In the survey, one fifth-year student came closest to capturing the purpose of academic advising. According to this student, the reason each student is assigned to an adviser is threefold:

  1. To help the students make decisions concerning academics, i.e. degree program, major, and minor option
  2. To develop a closer connection with a faculty member outside the classroom
  3. To have someone to talk to when problems come up, either academic, personal, or spiritual

Provide Training for Advisers

Consensus among advising professionals is that, even though advising is deemed to be a significant activity for faculty, there is little training for faculty advisers (Laird, 2007). As in any career, training must be provided if effective and increased performance is expected. Training must include not only explanations of institutional policies and procedures but also the theory involved in describing characteristics of advisees and learning to relate to these students. The institution's needs and the advisers within that institution will help to determine the goals, time frame, frequency, and style of adviser training sessions. New advisers will need different training than veteran advisers do. Changes in programs, policies, and procedures may demand further assistance for advisers. In addition, any perceived weakness in the relational skills of advisers will identify a need for further training.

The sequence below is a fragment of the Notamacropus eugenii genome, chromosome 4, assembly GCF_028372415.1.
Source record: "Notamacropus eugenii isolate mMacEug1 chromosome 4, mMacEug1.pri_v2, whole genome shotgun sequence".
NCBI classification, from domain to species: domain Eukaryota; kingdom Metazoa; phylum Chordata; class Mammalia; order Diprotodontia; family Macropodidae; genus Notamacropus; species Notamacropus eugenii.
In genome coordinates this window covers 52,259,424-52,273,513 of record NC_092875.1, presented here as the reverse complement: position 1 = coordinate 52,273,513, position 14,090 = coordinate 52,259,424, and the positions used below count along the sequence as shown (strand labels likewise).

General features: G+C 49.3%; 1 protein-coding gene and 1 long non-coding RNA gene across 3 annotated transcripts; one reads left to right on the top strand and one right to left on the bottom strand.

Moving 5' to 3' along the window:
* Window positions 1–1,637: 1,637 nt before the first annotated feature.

Experts in the field of academic advising agree that content for an adviser development program can be divided into three categories. Conceptual content answers the question, “What do advisers need to understand?” In this case, advisers need to understand the purpose of advising. Informational content answers the question, “What do advisers need to know?” Relational content answers the question, “What skills do advisers need to possess?” (Nutt, 2006, Module 4). In many ways, these three areas relate to the three main objectives of any course or class session in which there is a need for head knowledge (informational), heart understanding (conceptual), and practical application (relational).

Provide Increased Assistance for Students with Specific Needs

Although college and university students have many characteristics in common, there are issues with which some students are coping that create unique problems for them. There are many students who could be classified as at-risk because of issues and characteristics they face as they manage classes, schedules, and course work. Even at this small college, there are students with physical and learning disabilities or students whose prior education has not fully prepared them for undergraduate work alongside honors students. Students throughout North America are mingling with international students and third-culture kids. Informational content of adviser training will help advisers to provide increased assistance to all students as they learn to adapt and accommodate their issues and characteristics.

The survey questions addressing student strengths and weaknesses all received fairly low scores. Both students and advisers felt that help was not available to identify student strengths and weaknesses. Advisers are encouraged to talk with their advisees and to lead them, through conversation and personal reflection, to identify areas of life in which they excel and areas in which they struggle. Here is an area in which the breadth of advising should include more than academic aspects, and each student should consider not only in which academic courses he or she performs better or worse, but also in which life skills he or she excels or struggles. Can the student identify if he is a “people-person”? Is she energized by people or does she prefer solitude? Is he an organized person? Does she struggle with keeping a calendar?

Focus on Developing Personal Relationships